S: Some they migrate to Moresby, Tari. I only pray sitting on the PMV.

Stacey, like many young people I interviewed, wanted nothing more than to obtain an education, find employment, move to another part of the country and leave the violence of Hela Province behind her. The pattern of Stacey’s life had been largely defined by violent conflict, rather than adherence to any recognisable Huli cultural or cosmological tradition. Conflict has become less about the ability to cleverly wield dispute language and more about the wielding of the gun, and the arms race that has developed between Huli clans. As one Huli youth put it to me, “When we hear the old people talk, it just gives us a headache.” Yet in spite of the increasing interconnectedness of Papua New Guinean communities, Papua New Guinea is tending towards fragmentation rather than nationalisation. Stacey described her Huli identity in terms of language.

Me: Do you see yourself as Huli or Papua New Guinean?

S: Huli. Because I can speak Huli language. We are used to identifying only in language, different languages. Huli we speak Huli language, Hagen they speak Hagen language. Throughout Papua New Guinea they have different languages. We have how many 800 different languages. They are used to identifying in their own languages.

Me: So it’s all about language, that makes you Huli?

S: Our own language. Some they look like Hagen people, some Hagen they look like Huli people, but we are used to identifying in the language. In the dialogue like Huli we spoke like this. Even in Tok Pisin or English we use our own language dialogue.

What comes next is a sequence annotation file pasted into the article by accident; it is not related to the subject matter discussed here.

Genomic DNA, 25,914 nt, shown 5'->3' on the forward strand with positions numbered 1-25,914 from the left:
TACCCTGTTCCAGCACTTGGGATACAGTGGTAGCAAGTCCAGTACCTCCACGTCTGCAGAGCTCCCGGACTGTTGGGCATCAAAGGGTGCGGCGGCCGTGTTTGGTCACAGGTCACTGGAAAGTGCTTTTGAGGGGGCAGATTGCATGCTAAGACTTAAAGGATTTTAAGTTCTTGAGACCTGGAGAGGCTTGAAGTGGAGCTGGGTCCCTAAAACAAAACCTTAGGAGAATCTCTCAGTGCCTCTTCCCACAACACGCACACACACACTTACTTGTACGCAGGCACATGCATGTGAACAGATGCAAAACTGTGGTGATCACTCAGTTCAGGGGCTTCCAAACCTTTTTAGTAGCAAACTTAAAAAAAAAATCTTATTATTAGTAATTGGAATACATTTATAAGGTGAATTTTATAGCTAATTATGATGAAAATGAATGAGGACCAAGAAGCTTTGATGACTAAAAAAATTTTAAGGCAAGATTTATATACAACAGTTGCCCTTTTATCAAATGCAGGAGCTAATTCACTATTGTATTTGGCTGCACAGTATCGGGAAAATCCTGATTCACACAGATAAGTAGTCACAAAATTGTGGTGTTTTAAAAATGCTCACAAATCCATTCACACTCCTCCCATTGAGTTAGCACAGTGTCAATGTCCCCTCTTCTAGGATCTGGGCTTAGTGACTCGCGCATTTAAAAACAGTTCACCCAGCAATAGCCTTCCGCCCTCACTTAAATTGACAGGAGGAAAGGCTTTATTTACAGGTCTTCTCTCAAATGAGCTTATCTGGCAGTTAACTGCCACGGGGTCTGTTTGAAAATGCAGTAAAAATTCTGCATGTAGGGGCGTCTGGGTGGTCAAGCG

Me: The things you talk about, the way you…?

S: The sound of the language.

Me: The accent?

S: We speak our own vernacular. In English we speak it and it can come under the same sound. Dialogue the words we are speaking the pronunciation is different. Hagen people Tok Pisin they can get some different types of sound and they can. In Huli straightforward, there is no break or something like this. We just straightforward we speak hurry. But in Hagen they get a break, I mean they speak something like that. The Simbus.

Me: So you hear someone speaking Tok Pisin and you know if they are Hagen or Simbu or…

S: Yeah, we can identify. In Huli we pronounce chicken in English and kakaruk in tok pisin. In Huli ega masin. In Huli people we pronounce kakaruk, in Hagen they pronounce it kagru, they pronounce it like this, they will get different sounds.

Stacey identified as Huli, not because she speaks Huli language, but because she can speak Huli language. Huli identity is not necessarily expressed using the symbolic identifiers such as face paint and clothing styles, although these are still commonly deployed. The possession of a cultural identity, which is able to be expressed symbolically through the wearing of adornments and the praxis associated with cosmological and spiritual belief, is not diminished even as the material features of its expression, and especially its belief system, disappear from view.

The question remains as to what is Huli other than the fact of its language?

(Extract printed with permission of Michael Main. “Until Hela Becomes a City: The Western Encounter with Huli Modernity”. Doctoral Dissertation, Canberra: Australian National University, 2020. pp. 128-138)

  1. Joel Robbins, “Beyond the suffering subject: toward an anthropology of the good,” Journal of the Royal Anthropological Institute 19 (2013). []